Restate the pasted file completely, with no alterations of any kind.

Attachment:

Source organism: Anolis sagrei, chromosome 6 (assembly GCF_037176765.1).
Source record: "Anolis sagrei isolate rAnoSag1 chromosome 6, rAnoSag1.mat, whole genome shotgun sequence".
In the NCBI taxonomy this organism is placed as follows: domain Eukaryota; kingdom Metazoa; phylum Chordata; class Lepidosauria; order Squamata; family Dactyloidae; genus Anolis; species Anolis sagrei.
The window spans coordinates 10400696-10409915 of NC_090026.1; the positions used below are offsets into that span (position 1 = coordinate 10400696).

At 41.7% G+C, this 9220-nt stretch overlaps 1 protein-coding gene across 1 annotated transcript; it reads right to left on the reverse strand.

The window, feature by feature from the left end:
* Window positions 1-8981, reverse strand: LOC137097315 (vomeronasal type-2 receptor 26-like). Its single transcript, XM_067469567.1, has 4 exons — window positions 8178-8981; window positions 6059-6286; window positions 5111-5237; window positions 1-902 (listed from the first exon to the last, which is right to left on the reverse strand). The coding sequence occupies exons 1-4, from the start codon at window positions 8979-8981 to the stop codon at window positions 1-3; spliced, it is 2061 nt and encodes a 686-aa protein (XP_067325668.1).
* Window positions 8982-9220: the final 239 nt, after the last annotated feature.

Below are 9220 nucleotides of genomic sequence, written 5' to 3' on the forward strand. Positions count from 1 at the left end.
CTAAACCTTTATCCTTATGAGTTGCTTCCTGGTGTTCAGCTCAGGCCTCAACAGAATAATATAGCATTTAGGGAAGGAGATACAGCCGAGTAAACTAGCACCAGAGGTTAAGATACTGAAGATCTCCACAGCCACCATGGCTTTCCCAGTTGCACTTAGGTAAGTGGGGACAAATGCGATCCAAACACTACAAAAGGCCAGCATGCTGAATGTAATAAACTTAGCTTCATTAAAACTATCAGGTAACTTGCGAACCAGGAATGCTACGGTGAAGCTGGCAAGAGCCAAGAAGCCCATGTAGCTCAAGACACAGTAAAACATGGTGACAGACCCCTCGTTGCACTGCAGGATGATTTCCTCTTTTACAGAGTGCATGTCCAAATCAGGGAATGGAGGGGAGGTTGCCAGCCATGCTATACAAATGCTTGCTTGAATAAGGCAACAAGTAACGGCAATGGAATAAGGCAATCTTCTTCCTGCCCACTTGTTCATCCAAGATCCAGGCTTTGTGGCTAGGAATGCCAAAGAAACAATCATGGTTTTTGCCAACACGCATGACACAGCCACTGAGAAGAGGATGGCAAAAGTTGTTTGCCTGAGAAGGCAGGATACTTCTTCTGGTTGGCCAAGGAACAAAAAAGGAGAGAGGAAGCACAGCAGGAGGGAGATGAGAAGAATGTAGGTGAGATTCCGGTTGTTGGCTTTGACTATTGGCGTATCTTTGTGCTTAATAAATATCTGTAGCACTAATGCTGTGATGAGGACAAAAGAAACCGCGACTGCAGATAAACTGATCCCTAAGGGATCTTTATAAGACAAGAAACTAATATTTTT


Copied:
Source organism: Anolis sagrei, chromosome 6 (assembly GCF_037176765.1).
Source record: "Anolis sagrei isolate rAnoSag1 chromosome 6, rAnoSag1.mat, whole genome shotgun sequence".
In the NCBI taxonomy this organism is placed as follows: domain Eukaryota; kingdom Metazoa; phylum Chordata; class Lepidosauria; order Squamata; family Dactyloidae; genus Anolis; species Anolis sagrei.
The window spans coordinates 10400696-10409915 of NC_090026.1; the positions used below are offsets into that span (position 1 = coordinate 10400696).

At 41.7% G+C, this 9220-nt stretch overlaps 1 protein-coding gene across 1 annotated transcript; it reads right to left on the reverse strand.

The window, feature by feature from the left end:
* Window positions 1-8981, reverse strand: LOC137097315 (vomeronasal type-2 receptor 26-like). Its single transcript, XM_067469567.1, has 4 exons — window positions 8178-8981; window positions 6059-6286; window positions 5111-5237; window positions 1-902 (listed from the first exon to the last, which is right to left on the reverse strand). The coding sequence occupies exons 1-4, from the start codon at window positions 8979-8981 to the stop codon at window positions 1-3; spliced, it is 2061 nt and encodes a 686-aa protein (XP_067325668.1).
* Window positions 8982-9220: the final 239 nt, after the last annotated feature.

Below are 9220 nucleotides of genomic sequence, written 5' to 3' on the forward strand. Positions count from 1 at the left end.
CTAAACCTTTATCCTTATGAGTTGCTTCCTGGTGTTCAGCTCAGGCCTCAACAGAATAATATAGCATTTAGGGAAGGAGATACAGCCGAGTAAACTAGCACCAGAGGTTAAGATACTGAAGATCTCCACAGCCACCATGGCTTTCCCAGTTGCACTTAGGTAAGTGGGGACAAATGCGATCCAAACACTACAAAAGGCCAGCATGCTGAATGTAATAAACTTAGCTTCATTAAAACTATCAGGTAACTTGCGAACCAGGAATGCTACGGTGAAGCTGGCAAGAGCCAAGAAGCCCATGTAGCTCAAGACACAGTAAAACATGGTGACAGACCCCTCGTTGCACTGCAGGATGATTTCCTCTTTTACAGAGTGCATGTCCAAATCAGGGAATGGAGGGGAGGTTGCCAGCCATGCTATACAAATGCTTGCTTGAATAAGGCAACAAGTAACGGCAATGGAATAAGGCAATCTTCTTCCTGCCCACTTGTTCATCCAAGATCCAGGCTTTGTGGCTAGGAATGCCAAAGAAACAATCATGGTTTTTGCCAACACGCATGACACAGCCACTGAGAAGAGGATGGCAAAAGTTGTTTGCCTGAGAAGGCAGGATACTTCTTCTGGTTGGCCAAGGAACAAAAAAGGAGAGAGGAAGCACAGCAGGAGGGAGATGAGAAGAATGTAGGTGAGATTCCGGTTGTTGGCTTTGACTATTGGCGTATCTTTGTGCTTAATAAATATCTGTAGCACTAATGCTGTGATGAGGACAAAAGAAACCGCGACTGCAGATAAACTGATCCCTAAGGGATCTTTATAAGACAAGAAACTAATATTTTT